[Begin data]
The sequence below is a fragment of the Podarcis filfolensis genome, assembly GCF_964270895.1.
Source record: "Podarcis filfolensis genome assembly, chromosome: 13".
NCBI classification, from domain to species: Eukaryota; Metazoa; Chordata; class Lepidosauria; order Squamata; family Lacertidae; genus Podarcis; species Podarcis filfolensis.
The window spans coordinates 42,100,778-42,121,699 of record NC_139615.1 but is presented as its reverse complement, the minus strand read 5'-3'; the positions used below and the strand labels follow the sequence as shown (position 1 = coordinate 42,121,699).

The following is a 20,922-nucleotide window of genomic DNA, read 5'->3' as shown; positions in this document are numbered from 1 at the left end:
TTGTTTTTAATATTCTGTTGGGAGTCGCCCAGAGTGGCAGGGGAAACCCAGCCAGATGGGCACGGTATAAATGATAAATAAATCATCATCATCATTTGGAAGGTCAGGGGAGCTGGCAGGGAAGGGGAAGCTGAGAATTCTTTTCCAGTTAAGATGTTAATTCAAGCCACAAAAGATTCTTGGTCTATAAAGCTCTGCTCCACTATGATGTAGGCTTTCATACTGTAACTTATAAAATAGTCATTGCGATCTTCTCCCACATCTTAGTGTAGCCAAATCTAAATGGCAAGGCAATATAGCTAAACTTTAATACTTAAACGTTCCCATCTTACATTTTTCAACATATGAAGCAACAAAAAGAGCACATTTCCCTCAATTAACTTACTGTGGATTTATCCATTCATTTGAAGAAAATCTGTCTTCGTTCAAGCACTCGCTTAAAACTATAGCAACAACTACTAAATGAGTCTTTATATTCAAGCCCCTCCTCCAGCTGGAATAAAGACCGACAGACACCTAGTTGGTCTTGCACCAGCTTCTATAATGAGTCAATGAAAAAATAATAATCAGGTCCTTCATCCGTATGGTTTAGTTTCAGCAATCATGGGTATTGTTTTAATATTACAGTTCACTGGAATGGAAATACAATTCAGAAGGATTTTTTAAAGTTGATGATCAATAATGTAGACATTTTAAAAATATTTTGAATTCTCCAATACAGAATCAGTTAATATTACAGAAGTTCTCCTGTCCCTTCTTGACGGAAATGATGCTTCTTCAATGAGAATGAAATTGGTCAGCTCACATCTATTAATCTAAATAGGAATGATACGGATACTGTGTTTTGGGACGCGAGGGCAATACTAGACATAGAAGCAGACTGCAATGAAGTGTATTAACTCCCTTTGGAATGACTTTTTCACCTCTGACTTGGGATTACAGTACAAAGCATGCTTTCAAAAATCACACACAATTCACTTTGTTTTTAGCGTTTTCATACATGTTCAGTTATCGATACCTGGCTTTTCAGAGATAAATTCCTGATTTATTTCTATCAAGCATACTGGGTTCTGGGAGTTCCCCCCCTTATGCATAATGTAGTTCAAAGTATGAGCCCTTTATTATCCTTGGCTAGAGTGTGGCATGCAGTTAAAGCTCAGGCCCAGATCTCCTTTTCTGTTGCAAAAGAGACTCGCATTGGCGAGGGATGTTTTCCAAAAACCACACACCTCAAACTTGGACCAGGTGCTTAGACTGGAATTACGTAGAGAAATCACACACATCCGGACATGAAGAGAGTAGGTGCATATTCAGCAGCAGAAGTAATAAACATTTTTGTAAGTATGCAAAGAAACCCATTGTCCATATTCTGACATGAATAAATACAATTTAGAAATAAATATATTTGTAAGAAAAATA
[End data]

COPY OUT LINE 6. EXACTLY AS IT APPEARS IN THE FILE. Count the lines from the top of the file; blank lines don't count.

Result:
TTGTTTTTAATATTCTGTTGGGAGTCGCCCAGAGTGGCAGGGGAAACCCAGCCAGATGGGCACGGTATAAATGATAAATAAATCATCATCATCATTTGGAAGGTCAGGGGAGCTGGCAGGGAAGGGGAAGCTGAGAATTCTTTTCCAGTTAAGATGTTAATTCAAGCCACAAAAGATTCTTGGTCTATAAAGCTCTGCTCCACTATGATGTAGGCTTTCATACTGTAACTTATAAAATAGTCATTGCGATCTTCTCCCACATCTTAGTGTAGCCAAATCTAAATGGCAAGGCAATATAGCTAAACTTTAATACTTAAACGTTCCCATCTTACATTTTTCAACATATGAAGCAACAAAAAGAGCACATTTCCCTCAATTAACTTACTGTGGATTTATCCATTCATTTGAAGAAAATCTGTCTTCGTTCAAGCACTCGCTTAAAACTATAGCAACAACTACTAAATGAGTCTTTATATTCAAGCCCCTCCTCCAGCTGGAATAAAGACCGACAGACACCTAGTTGGTCTTGCACCAGCTTCTATAATGAGTCAATGAAAAAATAATAATCAGGTCCTTCATCCGTATGGTTTAGTTTCAGCAATCATGGGTATTGTTTTAATATTACAGTTCACTGGAATGGAAATACAATTCAGAAGGATTTTTTAAAGTTGATGATCAATAATGTAGACATTTTAAAAATATTTTGAATTCTCCAATACAGAATCAGTTAATATTACAGAAGTTCTCCTGTCCCTTCTTGACGGAAATGATGCTTCTTCAATGAGAATGAAATTGGTCAGCTCACATCTATTAATCTAAATAGGAATGATACGGATACTGTGTTTTGGGACGCGAGGGCAATACTAGACATAGAAGCAGACTGCAATGAAGTGTATTAACTCCCTTTGGAATGACTTTTTCACCTCTGACTTGGGATTACAGTACAAAGCATGCTTTCAAAAATCACACACAATTCACTTTGTTTTTAGCGTTTTCATACATGTTCAGTTATCGATACCTGGCTTTTCAGAGATAAATTCCTGATTTATTTCTATCAAGCATACTGGGTTCTGGGAGTTCCCCCCCTTATGCATAATGTAGTTCAAAGTATGAGCCCTTTATTATCCTTGGCTAGAGTGTGGCATGCAGTTAAAGCTCAGGCCCAGATCTCCTTTTCTGTTGCAAAAGAGACTCGCATTGGCGAGGGATGTTTTCCAAAAACCACACACCTCAAACTTGGACCAGGTGCTTAGACTGGAATTACGTAGAGAAATCACACACATCCGGACATGAAGAGAGTAGGTGCATATTCAGCAGCAGAAGTAATAAACATTTTTGTAAGTATGCAAAGAAACCCATTGTCCATATTCTGACATGAATAAATACAATTTAGAAATAAATATATTTGTAAGAAAAATA